The Median/Persian war god Verethraghna sometimes appeared as a golden-eared white horse, as did Tishtryna-the star Sirius. A bringer of life, Tishtryna often had to battle Apaosha, the black horse of drought. One goddess, Anahita, drove a four-horse chariot of immortal stallions that represented wind, rain, clouds and sleet.

In 675, a Median chieftain named Phraortes (Khshathrita) formed an anti-Assyrian alliance with the Cimmerians. On Assyria's side were one of the many bands of Scythians that roamed through Central Asia and the Urartians, whose land would become famous for their beautiful gaited horses. Although he ruled for fifty-three years, the Assyrians eventually killed Phraortes. The Scythian horsemen drove the Cimmerians out of Central Asia for good. (Here's something to think about: Many historians think the Cimmerians may be related to the Welsh, whose name for themselves is Cymbri. The Cimmerians kept proto Arabs of the Luristan type. Could the Welsh pony be a descendant of those early protoArabs? Just a thought.)Mesopotamian Archer on horseback

Another group of Indo-Iranians, the Persians, made their presence known at this time. Their leader Ariyarammes, son of Tiepes, said that Ahura Mazda gave him Parsa, a land of good horses and good men. But the Medes quickly incorporated the Persians into their realm of influence and made Parsa a vassal state. The Median capital was established at Ecbatana, which stood on the slopes of Mt. Aurvant (12,000'), a part of the Zagros Mt. Range. A beautiful region even today, Nisean horses grazed here in the cool mountain pastures. 

 The Medes never gave up their desire to be rid of the Assyrians, and Phraortes' son, Cyaxares II Verethragna, made his attempt upon coming to power. Dividing his army of spearmen, bowmen, and cavalry, he laid siege to Nineveh. But Assyria's old ally, the Scythians, counter attacked and broke the siege. Cyaxares II had twenty-eight more years of tribute to hand over before trying again.  This time he set about ridding himself of the Scythians first and planned an elaborate banquet that included much wine. Once the Scythian leaders were too drunk to protect themselves, he killed them. Without their leaders, the steppe horsemen were temporarily immobilized. Cyaxares then struck at the heart of the Assyrian Empire. Nineveh fell in 612, and in 610 he defeated Ashur-uballit and took over the entire Mesopotamian region. Not satisfied with this, he turned his wrath on Urartu and destroyed the kingdom utterly in 590. The killing ended on May 28, 585 B.C. A solar eclipse convinced him that the great god Mithra was tired of the bloodshed and to appease the god's anger, white horses were sacrificed.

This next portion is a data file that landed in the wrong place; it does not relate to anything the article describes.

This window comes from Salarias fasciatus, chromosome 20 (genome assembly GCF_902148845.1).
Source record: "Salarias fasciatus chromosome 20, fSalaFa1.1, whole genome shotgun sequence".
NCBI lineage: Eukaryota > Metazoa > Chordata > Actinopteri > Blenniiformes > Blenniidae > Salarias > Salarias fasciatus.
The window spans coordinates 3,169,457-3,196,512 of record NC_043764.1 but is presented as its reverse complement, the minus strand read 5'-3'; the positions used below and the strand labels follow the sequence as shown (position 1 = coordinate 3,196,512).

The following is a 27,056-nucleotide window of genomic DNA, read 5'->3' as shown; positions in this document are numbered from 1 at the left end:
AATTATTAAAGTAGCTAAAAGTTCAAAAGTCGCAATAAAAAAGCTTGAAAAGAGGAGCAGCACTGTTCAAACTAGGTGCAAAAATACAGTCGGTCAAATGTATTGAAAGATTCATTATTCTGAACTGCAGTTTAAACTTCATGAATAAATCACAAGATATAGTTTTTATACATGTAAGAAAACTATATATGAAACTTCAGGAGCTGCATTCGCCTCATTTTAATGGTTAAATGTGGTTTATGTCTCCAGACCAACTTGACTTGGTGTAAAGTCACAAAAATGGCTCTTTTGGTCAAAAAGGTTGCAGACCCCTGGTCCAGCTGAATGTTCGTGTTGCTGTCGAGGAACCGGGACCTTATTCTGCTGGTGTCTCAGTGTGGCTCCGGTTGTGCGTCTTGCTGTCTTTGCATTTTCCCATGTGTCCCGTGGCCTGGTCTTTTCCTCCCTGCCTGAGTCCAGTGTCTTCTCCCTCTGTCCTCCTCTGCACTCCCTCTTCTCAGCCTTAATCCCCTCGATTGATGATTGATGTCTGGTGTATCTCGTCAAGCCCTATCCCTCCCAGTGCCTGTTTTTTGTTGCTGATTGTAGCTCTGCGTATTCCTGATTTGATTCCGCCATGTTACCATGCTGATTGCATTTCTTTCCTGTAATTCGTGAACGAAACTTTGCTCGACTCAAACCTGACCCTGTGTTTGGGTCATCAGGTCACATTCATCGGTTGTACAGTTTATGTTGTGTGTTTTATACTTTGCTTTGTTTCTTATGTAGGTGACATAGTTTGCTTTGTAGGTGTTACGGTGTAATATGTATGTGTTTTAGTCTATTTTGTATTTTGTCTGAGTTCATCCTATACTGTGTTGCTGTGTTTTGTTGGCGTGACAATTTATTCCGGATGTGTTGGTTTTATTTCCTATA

As noted in a previous paragraph, the capital of the Medes was Ecbatana at 1800 meters on Mt. Elvand's side. Ferghana ValleyNow called Hamadan, it is 400 km southwest of Tehran. Nisean horses were kept in the lush mountain pastures year round, feeding on alfalfa and the rich grasses that grow there. Horses still grow fat in these mountain pastures.

Although the Medes kept great herds of Nisean horses, there were other horses in the region as well. The proto Arab, while increasingly rare because of constant warfare, was still present in certain areas, and the tough ponies of the Scythians had not lost their usefulness. Small horses from India, perhaps distant ancestors of the curious breeds that now inhabit the subcontinent, were known as far away as Greece, but once more things were about to change.